Similarly, an XML schema 116 defines the allowed structure of an XML document. Only documents matching the defined structure are considered valid to that XML schema 116. By aligning the valid structure defined by an XML schema 116 with the allowed structure of an IMS database, a structurally aligned XML schema 116 both describes and validates the complete set of XML documents capable of being stored into, or retrieved from, a particular IMS database. Subsequently, a DBD 101 can be generated for describing such an IMS database. The DBD can then be used to implement a database capable of faithfully storing and retrieving XML documents valid to the XML schema 116. Because the XML schema tree module 204 stores the persistent XML schema 116 containing metadata that is redundant for each valid XML document, and because the reduction module 208 reduces the size of the hierarchy needed to store XML documents, the implemented database not only faithfully stores and retrieves XML documents valid to the XML schema 116, but does so by maintaining a much smaller hierarchical structure than is used by conventional systems.
  • [0055]
    FIG. 3 is a schematic block diagram illustrating one embodiment of an XML schema 116 and its corresponding XML schema tree 302. The XML schema tree 302 is generated by the XML schema tree module 204. An XML schema 116 may include various components such as elements, model groups, wildcards, attributes or other XML schema components that are recognized by one skilled in the art. The XML schema tree module 204 generates the XML schema tree 302 from these components. Typically each component makes up a node on the XML schema tree 302. Because IMS databases are required to have a single root segment, the XML schema 116 preferably comprises a single root element. In this case, the element “A” 304 is the root element. The element “A” 304 is an element of complex type and maps to the top node of the XML schema tree 302 as depicted. The node label “e:A” in the XML schema tree 302 corresponds to the description “element name=A” 304 in the XML schema 116. Similarly, the node label “s:” in the XML schema tree 302 corresponds to the “sequence” component in the XML schema 116. Similar relationships exist between each of the components in the XML schema 116 and the corresponding XML schema tree 302.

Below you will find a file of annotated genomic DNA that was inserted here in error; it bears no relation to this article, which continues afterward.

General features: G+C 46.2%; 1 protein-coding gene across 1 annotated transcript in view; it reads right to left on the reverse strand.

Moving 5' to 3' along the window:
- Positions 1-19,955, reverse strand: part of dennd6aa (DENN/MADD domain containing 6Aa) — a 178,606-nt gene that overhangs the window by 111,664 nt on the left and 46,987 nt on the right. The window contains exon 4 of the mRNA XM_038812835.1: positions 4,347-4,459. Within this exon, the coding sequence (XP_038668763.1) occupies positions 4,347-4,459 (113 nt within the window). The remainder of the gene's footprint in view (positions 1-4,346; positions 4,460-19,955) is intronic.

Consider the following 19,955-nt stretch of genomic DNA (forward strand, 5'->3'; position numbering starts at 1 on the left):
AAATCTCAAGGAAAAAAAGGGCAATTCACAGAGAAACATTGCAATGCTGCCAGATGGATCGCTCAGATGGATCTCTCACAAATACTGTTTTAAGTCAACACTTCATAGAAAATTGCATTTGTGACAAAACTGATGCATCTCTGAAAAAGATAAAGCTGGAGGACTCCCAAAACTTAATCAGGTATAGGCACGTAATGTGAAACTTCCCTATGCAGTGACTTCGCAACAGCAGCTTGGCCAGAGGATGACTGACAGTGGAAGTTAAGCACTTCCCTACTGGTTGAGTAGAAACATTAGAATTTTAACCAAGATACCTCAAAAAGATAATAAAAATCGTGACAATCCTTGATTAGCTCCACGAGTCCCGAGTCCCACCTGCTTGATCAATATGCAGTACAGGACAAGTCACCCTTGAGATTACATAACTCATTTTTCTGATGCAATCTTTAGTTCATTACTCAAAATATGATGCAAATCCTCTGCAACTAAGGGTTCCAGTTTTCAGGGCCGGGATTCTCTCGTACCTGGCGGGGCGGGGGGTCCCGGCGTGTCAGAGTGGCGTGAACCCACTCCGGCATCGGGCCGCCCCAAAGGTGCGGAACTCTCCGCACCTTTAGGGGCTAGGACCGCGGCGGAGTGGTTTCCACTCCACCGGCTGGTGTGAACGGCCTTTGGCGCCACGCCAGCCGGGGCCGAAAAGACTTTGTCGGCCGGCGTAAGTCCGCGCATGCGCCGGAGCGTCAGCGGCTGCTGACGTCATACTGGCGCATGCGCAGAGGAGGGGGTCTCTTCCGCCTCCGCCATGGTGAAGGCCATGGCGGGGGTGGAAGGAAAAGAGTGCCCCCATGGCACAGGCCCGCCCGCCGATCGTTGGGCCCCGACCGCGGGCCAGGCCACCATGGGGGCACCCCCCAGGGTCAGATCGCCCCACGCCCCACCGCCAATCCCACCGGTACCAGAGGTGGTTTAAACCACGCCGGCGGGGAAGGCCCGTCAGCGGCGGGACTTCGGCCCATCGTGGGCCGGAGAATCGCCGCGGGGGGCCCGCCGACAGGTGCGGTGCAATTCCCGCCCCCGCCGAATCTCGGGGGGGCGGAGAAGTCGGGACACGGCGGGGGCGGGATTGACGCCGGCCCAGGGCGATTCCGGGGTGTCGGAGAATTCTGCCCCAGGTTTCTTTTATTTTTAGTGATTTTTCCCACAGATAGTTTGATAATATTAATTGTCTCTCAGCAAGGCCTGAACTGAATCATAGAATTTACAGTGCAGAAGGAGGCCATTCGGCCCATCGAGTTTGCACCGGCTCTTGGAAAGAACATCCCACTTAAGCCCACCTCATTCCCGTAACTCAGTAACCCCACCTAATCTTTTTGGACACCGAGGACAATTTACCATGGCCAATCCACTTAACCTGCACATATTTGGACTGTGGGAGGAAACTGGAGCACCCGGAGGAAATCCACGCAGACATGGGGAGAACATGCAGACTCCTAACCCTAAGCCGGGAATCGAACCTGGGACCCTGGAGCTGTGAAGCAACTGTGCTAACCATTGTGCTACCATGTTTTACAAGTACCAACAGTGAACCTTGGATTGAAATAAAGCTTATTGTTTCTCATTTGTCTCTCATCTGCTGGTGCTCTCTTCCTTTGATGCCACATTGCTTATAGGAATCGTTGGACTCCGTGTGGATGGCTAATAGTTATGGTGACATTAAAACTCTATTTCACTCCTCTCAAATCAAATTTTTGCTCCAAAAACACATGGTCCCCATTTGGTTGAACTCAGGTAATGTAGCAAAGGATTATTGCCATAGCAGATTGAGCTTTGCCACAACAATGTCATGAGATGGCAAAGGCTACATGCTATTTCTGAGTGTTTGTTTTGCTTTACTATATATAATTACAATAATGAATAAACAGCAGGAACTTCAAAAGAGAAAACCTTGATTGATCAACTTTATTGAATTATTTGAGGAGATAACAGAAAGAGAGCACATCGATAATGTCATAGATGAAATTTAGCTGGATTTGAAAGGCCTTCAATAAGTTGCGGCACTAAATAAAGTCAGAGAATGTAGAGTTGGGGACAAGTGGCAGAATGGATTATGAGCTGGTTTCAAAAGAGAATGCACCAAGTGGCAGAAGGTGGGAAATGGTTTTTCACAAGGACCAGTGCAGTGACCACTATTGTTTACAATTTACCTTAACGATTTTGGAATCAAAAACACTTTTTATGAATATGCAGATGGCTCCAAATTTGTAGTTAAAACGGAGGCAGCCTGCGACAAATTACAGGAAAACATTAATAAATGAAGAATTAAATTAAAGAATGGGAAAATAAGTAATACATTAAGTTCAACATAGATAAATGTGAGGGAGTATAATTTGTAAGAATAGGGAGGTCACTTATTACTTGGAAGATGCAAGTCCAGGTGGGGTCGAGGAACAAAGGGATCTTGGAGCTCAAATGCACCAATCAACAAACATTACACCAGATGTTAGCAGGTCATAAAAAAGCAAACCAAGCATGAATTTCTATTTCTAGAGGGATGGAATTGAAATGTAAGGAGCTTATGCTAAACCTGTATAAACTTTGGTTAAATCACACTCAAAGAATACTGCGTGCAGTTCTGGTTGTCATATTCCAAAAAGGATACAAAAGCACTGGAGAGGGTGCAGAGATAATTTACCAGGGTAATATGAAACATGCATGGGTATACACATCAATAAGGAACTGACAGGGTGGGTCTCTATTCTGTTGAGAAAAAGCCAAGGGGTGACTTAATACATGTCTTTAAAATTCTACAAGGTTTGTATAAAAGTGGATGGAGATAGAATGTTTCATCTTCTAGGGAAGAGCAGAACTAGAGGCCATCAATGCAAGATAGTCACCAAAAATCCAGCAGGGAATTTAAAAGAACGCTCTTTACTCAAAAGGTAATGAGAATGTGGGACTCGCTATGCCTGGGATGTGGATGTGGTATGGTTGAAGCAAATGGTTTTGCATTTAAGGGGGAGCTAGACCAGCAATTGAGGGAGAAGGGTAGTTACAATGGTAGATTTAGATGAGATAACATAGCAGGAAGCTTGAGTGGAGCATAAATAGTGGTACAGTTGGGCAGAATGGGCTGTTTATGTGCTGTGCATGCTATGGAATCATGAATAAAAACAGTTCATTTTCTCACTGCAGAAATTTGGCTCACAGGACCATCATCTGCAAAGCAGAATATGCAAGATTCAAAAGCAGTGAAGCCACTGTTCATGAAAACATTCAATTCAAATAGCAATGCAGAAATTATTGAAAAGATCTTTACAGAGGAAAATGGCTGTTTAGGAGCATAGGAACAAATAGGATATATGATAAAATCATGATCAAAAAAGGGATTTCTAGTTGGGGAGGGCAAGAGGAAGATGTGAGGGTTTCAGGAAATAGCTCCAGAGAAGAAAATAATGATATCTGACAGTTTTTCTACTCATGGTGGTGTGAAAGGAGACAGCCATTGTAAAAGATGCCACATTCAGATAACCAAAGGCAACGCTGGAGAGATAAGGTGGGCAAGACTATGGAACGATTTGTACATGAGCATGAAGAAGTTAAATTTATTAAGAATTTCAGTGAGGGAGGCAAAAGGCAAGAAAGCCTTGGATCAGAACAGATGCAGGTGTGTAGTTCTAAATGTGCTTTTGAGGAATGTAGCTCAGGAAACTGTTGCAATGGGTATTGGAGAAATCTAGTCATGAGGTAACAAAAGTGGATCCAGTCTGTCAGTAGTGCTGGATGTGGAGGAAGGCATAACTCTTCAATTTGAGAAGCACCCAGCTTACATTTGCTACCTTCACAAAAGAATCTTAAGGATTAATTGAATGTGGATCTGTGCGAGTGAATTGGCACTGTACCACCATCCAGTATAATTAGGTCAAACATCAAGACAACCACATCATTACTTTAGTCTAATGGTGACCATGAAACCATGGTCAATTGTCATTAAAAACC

• [0056]
    The element “A” 304 has two child components a sequence 306 and an attribute “G” 308. The sequence 306 comprises several additional child elements including an element “B” 310, which is a simple data type “string” 312, as well as an element “D” 314. These components, including any simple data types, map to the XML schema tree 302 as descending nodes from their parent components as depicted. The XML schema tree module 204 continues to map each component of the XML schema 116 to a node in the XML tree 302 until all of the components in the XML schema 116 are represented by nodes in the XML schema tree 302. The resulting XML schema tree 302 is then used to generate a corresponding IMS segment tree.
  • [0057]